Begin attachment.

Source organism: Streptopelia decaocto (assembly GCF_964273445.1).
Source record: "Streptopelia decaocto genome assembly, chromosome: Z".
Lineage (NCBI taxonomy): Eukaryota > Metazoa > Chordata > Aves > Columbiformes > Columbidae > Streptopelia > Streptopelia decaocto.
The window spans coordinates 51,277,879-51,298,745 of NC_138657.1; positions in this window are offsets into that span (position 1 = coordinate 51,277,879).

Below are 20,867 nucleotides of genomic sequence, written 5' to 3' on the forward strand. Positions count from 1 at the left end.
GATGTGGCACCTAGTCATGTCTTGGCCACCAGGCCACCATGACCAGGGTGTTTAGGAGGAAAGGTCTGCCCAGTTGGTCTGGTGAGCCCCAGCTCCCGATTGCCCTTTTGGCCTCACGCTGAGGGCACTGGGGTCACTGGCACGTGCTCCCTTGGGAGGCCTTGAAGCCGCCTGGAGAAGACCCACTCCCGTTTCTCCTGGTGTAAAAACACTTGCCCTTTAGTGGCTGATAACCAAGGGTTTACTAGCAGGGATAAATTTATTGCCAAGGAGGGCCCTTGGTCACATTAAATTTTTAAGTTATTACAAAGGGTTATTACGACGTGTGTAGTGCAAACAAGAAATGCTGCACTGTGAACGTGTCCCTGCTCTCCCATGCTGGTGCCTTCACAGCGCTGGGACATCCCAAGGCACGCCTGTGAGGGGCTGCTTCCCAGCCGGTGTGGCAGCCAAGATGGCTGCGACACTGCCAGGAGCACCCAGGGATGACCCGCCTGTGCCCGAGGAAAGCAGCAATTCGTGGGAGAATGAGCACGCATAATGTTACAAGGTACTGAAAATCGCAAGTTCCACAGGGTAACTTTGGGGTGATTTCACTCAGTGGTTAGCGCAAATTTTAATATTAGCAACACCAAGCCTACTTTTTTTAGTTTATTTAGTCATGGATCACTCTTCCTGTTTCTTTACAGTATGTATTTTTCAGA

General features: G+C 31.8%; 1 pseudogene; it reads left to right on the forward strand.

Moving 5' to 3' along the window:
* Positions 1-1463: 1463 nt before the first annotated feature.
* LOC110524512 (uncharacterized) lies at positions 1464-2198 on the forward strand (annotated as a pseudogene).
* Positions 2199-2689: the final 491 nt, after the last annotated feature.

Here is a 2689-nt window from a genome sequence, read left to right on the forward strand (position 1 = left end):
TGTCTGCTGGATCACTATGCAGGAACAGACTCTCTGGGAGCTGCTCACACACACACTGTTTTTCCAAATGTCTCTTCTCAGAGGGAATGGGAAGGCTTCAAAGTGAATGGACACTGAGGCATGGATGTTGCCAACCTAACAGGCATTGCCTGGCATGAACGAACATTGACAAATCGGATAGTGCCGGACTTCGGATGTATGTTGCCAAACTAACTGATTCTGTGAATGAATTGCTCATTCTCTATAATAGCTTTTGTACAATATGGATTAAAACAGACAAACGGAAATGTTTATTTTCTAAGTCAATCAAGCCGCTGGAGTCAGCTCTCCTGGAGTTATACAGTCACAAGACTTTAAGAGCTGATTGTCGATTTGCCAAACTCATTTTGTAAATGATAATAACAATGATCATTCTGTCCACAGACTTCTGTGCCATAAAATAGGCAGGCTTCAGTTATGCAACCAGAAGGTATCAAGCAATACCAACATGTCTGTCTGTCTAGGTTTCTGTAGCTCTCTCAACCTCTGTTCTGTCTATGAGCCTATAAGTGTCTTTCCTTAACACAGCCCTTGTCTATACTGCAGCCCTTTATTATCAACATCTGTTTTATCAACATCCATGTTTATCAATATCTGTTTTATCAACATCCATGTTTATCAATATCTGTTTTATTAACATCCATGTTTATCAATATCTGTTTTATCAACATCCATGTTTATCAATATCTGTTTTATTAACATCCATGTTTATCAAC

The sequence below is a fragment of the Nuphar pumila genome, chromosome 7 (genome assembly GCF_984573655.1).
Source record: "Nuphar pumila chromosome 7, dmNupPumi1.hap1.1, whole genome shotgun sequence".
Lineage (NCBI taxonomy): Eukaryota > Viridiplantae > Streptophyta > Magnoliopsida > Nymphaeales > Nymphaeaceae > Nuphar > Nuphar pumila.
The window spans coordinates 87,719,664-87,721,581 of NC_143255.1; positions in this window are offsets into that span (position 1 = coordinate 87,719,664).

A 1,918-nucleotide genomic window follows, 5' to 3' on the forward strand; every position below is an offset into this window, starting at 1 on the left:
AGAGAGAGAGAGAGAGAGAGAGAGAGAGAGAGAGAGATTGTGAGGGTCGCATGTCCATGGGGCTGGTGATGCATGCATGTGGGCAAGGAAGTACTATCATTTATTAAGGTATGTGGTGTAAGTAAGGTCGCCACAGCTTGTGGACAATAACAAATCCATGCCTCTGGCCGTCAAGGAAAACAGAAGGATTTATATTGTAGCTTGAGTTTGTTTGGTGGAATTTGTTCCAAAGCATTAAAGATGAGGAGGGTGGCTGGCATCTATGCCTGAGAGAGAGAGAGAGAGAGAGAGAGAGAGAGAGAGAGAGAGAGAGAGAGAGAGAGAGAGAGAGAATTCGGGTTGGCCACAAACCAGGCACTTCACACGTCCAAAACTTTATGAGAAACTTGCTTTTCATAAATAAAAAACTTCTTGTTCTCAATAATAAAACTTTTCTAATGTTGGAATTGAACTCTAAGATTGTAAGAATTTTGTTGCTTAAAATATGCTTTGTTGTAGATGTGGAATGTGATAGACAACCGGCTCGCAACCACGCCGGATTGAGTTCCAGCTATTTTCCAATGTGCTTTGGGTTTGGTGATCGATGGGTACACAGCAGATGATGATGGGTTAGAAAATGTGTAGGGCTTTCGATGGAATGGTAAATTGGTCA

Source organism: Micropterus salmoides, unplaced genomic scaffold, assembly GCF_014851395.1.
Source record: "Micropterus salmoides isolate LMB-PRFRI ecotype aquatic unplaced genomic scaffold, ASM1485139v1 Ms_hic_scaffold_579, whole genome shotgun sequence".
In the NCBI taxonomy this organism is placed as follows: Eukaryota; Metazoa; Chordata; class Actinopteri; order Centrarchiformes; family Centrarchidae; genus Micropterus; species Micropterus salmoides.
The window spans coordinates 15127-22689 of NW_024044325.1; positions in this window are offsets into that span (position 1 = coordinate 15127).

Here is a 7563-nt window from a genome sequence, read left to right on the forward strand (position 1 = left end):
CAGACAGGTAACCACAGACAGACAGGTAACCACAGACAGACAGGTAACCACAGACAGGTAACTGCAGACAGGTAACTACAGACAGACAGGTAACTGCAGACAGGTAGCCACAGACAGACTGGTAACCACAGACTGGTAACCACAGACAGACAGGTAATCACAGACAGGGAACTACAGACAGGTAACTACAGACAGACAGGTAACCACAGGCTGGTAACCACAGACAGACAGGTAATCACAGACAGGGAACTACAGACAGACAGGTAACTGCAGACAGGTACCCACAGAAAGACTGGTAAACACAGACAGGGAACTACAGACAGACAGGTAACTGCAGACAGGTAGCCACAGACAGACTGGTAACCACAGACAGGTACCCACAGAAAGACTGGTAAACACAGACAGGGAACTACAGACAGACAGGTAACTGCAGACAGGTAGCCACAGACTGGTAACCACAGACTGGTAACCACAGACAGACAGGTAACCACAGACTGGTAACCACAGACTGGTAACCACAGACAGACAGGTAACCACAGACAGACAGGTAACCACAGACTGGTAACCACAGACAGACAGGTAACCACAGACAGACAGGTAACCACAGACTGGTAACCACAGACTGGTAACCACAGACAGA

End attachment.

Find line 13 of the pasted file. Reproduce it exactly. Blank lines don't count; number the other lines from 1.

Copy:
TGTCTGCTGGATCACTATGCAGGAACAGACTCTCTGGGAGCTGCTCACACACACACTGTTTTTCCAAATGTCTCTTCTCAGAGGGAATGGGAAGGCTTCAAAGTGAATGGACACTGAGGCATGGATGTTGCCAACCTAACAGGCATTGCCTGGCATGAACGAACATTGACAAATCGGATAGTGCCGGACTTCGGATGTATGTTGCCAAACTAACTGATTCTGTGAATGAATTGCTCATTCTCTATAATAGCTTTTGTACAATATGGATTAAAACAGACAAACGGAAATGTTTATTTTCTAAGTCAATCAAGCCGCTGGAGTCAGCTCTCCTGGAGTTATACAGTCACAAGACTTTAAGAGCTGATTGTCGATTTGCCAAACTCATTTTGTAAATGATAATAACAATGATCATTCTGTCCACAGACTTCTGTGCCATAAAATAGGCAGGCTTCAGTTATGCAACCAGAAGGTATCAAGCAATACCAACATGTCTGTCTGTCTAGGTTTCTGTAGCTCTCTCAACCTCTGTTCTGTCTATGAGCCTATAAGTGTCTTTCCTTAACACAGCCCTTGTCTATACTGCAGCCCTTTATTATCAACATCTGTTTTATCAACATCCATGTTTATCAATATCTGTTTTATCAACATCCATGTTTATCAATATCTGTTTTATTAACATCCATGTTTATCAATATCTGTTTTATCAACATCCATGTTTATCAATATCTGTTTTATTAACATCCATGTTTATCAAC